People In The Trees by Hanya Yanagihara
People In The Trees is the 2013 debut by American novelist Hanya Yanagihara. It is a retrospective account detailing the life story of esteemed scientist Abraham Norton Perina and the events that led to his eventual arrest. The story has a fantastic premise that is both original and unique and discusses very universally relevant themes; that of man’s obssession with eternal youth and the corrupting effects of capitalism.
But that, unfortunately is where all the pros end. In its attempt to evoke the authenticity of a real life edited transcript, it comes off as very dull as a result. I also had a problem with the heavily congested syntax throughout which is a shame as there were admittedly bits of prosaic magic in this read.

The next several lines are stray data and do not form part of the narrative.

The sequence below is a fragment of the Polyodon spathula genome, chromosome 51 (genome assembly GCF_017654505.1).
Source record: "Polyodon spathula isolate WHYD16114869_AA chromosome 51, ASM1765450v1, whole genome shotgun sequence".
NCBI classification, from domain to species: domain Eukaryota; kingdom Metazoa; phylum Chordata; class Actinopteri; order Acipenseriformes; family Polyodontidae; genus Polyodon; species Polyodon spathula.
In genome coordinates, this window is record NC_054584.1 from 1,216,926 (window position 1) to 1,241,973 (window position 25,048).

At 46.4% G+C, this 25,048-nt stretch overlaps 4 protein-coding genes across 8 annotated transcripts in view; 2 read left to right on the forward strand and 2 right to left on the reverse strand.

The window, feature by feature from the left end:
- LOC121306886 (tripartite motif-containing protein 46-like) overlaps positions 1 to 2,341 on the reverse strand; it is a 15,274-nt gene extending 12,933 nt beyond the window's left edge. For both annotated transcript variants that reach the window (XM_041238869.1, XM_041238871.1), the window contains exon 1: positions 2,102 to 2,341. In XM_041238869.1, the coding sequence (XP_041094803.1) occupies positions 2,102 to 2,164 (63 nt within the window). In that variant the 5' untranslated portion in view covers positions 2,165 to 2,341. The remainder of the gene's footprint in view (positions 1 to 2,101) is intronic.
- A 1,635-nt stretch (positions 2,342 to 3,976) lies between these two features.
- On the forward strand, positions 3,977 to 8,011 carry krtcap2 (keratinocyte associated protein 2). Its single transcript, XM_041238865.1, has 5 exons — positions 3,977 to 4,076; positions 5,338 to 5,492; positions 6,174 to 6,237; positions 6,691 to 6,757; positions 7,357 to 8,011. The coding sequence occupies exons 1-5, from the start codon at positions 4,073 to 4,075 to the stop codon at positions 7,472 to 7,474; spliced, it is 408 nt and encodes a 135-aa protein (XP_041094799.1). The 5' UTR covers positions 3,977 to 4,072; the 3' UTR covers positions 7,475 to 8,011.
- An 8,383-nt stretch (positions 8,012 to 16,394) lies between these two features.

I found the homo-erotic symbolism that ran throughout the novel very distinguished, given the contextually taboo nature of such an orientation during the 1950s. Norton speaks about the way a young man on Ivu’ivu carries his spear in very suggestive phallic terms. He observes the men ingratiating each other with their virility, while maintaining their stoic manliness, empowering homosexuality by equating it to strength.
The characters were mostly disengaging and uninteresting, including Norton, our main character whose air of cynicism was enervating. Yet Yanagihara captures the spirited ambitious nature of a scientist in his character. He hungers for adventure and discovery not willing to retire himself to the disenchanting banality of his colleagues back home. The invention of the opa’ivu’eke (an immortality-granting turtle) suspends your disbelief so as to compound this fact.
The constant allusion to homo eroticism throughout the book foreshadowed its shocking-but-not-so-shocking-end. I found it to be quite forgettable and a poor attempt at a plot twist. For that reason I rate People In The Trees..
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